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TERRORISM

Terrorist link to Greece after Austrian arrests

Two suicide bombers who died in the Paris attacks and two men held in Austria for suspected links to the operation were all processed as migrants on a Greek island on the same day, a source close to the probe told AFP.

Terrorist link to Greece after Austrian arrests
Photos at Paris Charles-de-Gaulle Airport show wanted terrorists Salah Abdeslam (L) and Mohamed Abrini. File photo: AFP

Two suspects in the November 13 attacks were arrested over the weekend at a refugee centre in the western city of Salzburg after a tip-off from French police, said a separate source in Austria.

The Austrian source said the men were Algerian and Pakistani.

Fingerprint analysis has shown the suspects were processed among migrants arriving on the Greek island of Leros on October 3, according to a French source close to the investigation.

Two of the three suicide bombers who blew themselves up outside the French national stadium on the night of the attacks were processed on Leros on the same day, the source said.

The Stade de France bombings kicked off a night of horror in the French capital as jihadists hit a series of nightspots, killing 130 people and injuring 350.

Seven attackers blew themselves up or were killed by police in the course of the evening, five of whom have been identified.

The two unidentified Stade de France attackers have been tracked back to two fake Syrian passports used to enter Europe.

A suspected ringleader of the attacks, Belgian jihadist Abdelhamid Abaaoud, was killed in a police raid a few days later and suspected accomplices have been arrested in Belgium and Austria.

Another jihadist, Salah Abdeslam, who was believed to have played a key logistical role in the attacks, has evaded police across Europe who have been hunting for him.

A French police source said Abdeslam may have had links to the two men arrested in Austria, which he is known to have visited on September 9.

According to Austrian authorities, he was pulled over in a routine traffic check on his way from Hungary to Germany. With him in the car, which had Belgian number plates, were two unidentified men. They were all allowed to continue on their way.

The Salzburger Nachrichten daily on Thursday said investigators have reconstructed Abdeslam's journey in his hired Mercedes thanks to the car's anti-theft tracking device.

The paper said he drove through Austria to the Hungarian-Serbian border, and was pulled over again on the return leg of the journey — this time by police in the southern German state of Bavaria.

It said he picked up two men in Hungary — Soufiane K. and Samir R. — and that both had fake Belgian passports.

Earlier this month, French sources said Abdeslam was in Hungary on September 17, meaning he may have made several trips in the run-up to the attacks.

CRIME

Case dropped against second Swiss man over Vienna attack ‘links’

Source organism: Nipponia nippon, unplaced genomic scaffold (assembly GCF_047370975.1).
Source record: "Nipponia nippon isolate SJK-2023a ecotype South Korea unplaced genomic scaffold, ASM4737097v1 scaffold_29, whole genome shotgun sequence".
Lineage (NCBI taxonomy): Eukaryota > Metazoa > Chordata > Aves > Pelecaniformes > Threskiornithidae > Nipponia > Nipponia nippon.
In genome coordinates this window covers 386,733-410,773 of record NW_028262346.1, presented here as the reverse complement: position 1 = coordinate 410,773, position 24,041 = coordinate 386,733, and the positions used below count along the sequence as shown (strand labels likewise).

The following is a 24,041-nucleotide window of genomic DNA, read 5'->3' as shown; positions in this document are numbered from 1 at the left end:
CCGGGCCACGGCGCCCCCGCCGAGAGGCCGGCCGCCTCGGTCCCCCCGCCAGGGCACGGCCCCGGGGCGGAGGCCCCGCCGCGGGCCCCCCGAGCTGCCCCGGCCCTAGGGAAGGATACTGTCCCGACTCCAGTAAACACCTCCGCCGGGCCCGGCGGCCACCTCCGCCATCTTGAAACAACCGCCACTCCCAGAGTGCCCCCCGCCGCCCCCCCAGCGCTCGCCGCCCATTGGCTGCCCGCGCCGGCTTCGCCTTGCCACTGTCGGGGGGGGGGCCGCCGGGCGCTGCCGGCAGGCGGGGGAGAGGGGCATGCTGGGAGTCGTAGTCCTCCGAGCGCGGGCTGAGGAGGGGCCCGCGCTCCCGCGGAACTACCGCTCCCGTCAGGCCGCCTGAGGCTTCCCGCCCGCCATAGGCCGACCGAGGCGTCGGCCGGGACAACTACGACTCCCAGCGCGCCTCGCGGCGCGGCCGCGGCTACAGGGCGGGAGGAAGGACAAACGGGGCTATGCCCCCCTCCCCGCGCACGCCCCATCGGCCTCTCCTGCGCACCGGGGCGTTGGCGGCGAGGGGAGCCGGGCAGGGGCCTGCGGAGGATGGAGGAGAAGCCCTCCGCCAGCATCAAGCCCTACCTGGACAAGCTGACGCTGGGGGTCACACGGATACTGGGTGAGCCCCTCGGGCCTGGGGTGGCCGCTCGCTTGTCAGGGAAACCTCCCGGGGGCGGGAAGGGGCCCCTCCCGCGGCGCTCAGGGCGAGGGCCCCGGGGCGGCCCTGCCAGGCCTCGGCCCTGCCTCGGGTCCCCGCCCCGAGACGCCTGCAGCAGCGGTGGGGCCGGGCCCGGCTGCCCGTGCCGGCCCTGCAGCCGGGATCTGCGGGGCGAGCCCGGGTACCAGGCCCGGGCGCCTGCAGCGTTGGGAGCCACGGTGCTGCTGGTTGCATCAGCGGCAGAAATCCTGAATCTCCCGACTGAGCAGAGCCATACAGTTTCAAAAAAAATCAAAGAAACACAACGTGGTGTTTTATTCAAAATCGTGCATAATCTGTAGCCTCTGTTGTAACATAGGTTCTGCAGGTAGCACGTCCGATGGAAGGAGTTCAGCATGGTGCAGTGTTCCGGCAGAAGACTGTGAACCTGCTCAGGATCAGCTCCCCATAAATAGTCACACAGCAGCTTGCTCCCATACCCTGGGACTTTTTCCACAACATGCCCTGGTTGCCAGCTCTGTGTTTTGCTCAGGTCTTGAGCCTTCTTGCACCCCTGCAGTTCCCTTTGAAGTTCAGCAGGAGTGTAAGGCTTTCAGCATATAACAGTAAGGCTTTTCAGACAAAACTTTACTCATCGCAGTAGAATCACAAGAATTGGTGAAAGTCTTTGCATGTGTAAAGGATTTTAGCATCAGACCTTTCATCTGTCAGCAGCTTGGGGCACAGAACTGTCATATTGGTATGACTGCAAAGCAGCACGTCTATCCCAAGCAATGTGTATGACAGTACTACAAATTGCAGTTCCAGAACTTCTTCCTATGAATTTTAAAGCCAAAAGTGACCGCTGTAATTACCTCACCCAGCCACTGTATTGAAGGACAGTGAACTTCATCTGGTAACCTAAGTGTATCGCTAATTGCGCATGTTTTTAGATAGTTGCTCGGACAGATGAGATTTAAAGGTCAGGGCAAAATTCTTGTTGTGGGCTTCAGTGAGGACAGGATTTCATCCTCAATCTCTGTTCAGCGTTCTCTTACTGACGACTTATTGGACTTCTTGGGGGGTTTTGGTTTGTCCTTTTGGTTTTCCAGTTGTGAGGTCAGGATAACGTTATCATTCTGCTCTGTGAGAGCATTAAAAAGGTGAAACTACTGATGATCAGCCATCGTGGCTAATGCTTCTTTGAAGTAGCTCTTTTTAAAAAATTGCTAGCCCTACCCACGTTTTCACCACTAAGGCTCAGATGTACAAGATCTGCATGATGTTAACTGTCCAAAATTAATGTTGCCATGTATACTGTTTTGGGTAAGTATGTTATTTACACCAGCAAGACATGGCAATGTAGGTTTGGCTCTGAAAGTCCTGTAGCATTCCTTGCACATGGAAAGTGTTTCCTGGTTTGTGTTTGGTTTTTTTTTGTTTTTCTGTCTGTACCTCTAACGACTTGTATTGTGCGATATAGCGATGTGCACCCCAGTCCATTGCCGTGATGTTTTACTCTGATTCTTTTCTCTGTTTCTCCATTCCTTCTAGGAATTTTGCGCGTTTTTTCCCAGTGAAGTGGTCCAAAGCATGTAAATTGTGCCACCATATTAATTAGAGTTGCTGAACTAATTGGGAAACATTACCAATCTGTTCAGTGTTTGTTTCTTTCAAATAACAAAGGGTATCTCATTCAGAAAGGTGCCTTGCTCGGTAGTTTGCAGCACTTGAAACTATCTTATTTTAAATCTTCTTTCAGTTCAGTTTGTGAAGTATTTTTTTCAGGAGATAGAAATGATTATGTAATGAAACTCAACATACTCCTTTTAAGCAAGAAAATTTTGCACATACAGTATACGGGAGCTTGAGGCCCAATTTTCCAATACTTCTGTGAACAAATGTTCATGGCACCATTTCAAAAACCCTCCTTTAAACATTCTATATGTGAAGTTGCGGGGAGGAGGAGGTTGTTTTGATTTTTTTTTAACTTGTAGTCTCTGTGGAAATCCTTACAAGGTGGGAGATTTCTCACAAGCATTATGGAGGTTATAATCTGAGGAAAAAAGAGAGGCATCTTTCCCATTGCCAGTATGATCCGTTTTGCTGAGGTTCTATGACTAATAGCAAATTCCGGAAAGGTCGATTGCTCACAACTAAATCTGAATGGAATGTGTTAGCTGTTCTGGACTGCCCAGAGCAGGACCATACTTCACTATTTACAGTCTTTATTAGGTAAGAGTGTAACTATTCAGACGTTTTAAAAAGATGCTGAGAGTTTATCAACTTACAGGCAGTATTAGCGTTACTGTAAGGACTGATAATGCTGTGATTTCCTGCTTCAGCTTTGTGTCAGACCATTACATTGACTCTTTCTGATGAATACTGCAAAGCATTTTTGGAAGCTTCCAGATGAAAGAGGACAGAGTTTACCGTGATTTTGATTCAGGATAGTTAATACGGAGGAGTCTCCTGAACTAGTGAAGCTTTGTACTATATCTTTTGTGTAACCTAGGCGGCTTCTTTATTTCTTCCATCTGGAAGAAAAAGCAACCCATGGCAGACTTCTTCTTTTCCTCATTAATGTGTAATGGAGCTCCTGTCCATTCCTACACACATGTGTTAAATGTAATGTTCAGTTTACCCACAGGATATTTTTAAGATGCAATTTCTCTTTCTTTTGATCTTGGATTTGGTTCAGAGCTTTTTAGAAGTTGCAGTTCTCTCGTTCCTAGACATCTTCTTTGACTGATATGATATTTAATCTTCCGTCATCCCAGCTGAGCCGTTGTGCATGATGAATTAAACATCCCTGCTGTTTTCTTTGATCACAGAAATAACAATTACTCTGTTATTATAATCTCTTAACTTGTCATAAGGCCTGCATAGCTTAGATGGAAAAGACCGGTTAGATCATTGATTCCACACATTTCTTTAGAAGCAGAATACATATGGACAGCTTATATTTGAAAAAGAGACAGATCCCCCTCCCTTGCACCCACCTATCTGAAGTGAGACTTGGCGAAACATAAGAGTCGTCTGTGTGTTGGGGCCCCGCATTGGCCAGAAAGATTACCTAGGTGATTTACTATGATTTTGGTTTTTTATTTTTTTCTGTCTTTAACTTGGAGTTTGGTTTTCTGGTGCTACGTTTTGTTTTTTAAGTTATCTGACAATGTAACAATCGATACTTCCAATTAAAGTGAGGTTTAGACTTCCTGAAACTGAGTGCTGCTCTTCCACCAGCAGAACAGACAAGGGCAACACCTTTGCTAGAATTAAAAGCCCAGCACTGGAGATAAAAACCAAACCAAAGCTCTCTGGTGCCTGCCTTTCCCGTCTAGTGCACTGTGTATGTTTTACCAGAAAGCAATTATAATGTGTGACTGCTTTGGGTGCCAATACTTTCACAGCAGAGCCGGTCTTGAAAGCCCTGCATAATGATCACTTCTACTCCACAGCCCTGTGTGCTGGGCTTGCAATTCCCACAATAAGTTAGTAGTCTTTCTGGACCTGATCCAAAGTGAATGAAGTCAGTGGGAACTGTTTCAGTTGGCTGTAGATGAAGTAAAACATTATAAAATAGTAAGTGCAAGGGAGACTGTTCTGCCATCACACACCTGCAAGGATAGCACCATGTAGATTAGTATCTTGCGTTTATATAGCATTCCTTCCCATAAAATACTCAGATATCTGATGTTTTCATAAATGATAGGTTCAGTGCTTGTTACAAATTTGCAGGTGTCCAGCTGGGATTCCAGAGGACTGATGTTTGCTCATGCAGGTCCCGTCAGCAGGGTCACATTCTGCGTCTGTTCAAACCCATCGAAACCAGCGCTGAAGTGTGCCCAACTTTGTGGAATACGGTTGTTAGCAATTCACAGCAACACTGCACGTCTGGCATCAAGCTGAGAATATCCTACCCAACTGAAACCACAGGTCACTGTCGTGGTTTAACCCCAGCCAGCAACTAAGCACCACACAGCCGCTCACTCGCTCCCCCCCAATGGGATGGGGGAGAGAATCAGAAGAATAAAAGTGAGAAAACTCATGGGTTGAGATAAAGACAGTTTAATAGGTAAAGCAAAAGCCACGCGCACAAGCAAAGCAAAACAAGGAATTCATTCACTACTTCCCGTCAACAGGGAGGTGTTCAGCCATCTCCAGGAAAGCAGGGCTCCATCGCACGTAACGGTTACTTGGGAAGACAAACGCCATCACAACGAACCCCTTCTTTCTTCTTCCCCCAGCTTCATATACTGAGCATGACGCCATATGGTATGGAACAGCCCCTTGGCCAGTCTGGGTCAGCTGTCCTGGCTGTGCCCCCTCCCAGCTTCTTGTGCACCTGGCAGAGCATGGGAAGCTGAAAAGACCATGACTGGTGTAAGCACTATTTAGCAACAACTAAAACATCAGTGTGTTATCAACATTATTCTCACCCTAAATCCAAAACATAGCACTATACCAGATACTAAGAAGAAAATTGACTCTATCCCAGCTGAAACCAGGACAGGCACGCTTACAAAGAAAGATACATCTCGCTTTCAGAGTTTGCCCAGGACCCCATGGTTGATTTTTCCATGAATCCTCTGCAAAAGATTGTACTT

Swiss prosecutors said Thursday they had dropped the case against a second Swiss man over alleged links to a deadly shooting rampage in Vienna due to a lack of evidence.

Armed police officers stand guard before the arrival of Austrian Chancellor Kurz and President of the European Council to pay respects to the victims of the recent terrorist attack in Vienna, Austria on November 9,2020. (Photo by JOE KLAMAR / AFP)
Armed police officers stand guard before the arrival of Austrian Chancellor Kurz and President of the European Council to pay respects to the victims of the recent terrorist attack in Vienna, Austria on November 9,2020. (Photo by JOE KLAMAR / AFP)

The Office of the Attorney General (OAG), which last month decided to drop the case against one suspect, told AFP it had issued a discontinuation order in the case against a second man.

On November 2, 2020, convicted Islamic State sympathiser Kujtim Fejzulai killed four people in Vienna before being shot dead by police.

It was the first major attack in Austria in decades and the first blamed on a jihadist.

Two Swiss citizens who knew Fejzulai were arrested in the northeastern Swiss town of Winterthur just a day after the attack on suspicion they may have helped in its preparation.

‘How was it possible?’ Austrians left asking painful questions after Vienna terror shootings

The two, who were aged 18 and 24 at the time, were known to the police and were the targets of prior criminal cases over terror-linked offences.

The OAG acknowledged Thursday that no evidence had emerged that either man had participated in any way or had prior knowledge of the attack.

The older of the two men was meanwhile hit with a penalty in a separate case with no links to the Vienna file, the OAG said.

The penalty order, seen by Swiss media, indicated that he had been found guilty of violating Switzerland’s law banning Al-Qaeda, Islamic State and related organisations and of being in possession of “depictions of violence”.

According to the ATS news agency, an IS group video was found on his phone depicting people being executed and decapitated.

He was handed a six-month suspended prison sentence, a fine of 1,000 Swiss francs ($1,100, 950 euros), and three years’ probation, ATS said.

ANALYSIS: Vienna terror attack was ‘only a matter of time’

In light of this penalty, he would not be compensated for the 176 days he spent behind bars after his arrest following the Vienna attack, it added.

The OAG said a separate case was still pending against the younger of the two men, also on suspicion he breached the Swiss law banning Al-Qaeda, IS and related organisations, and over “allegations of depictions of violence”. “The presumption of innocence applies,” it stressed.

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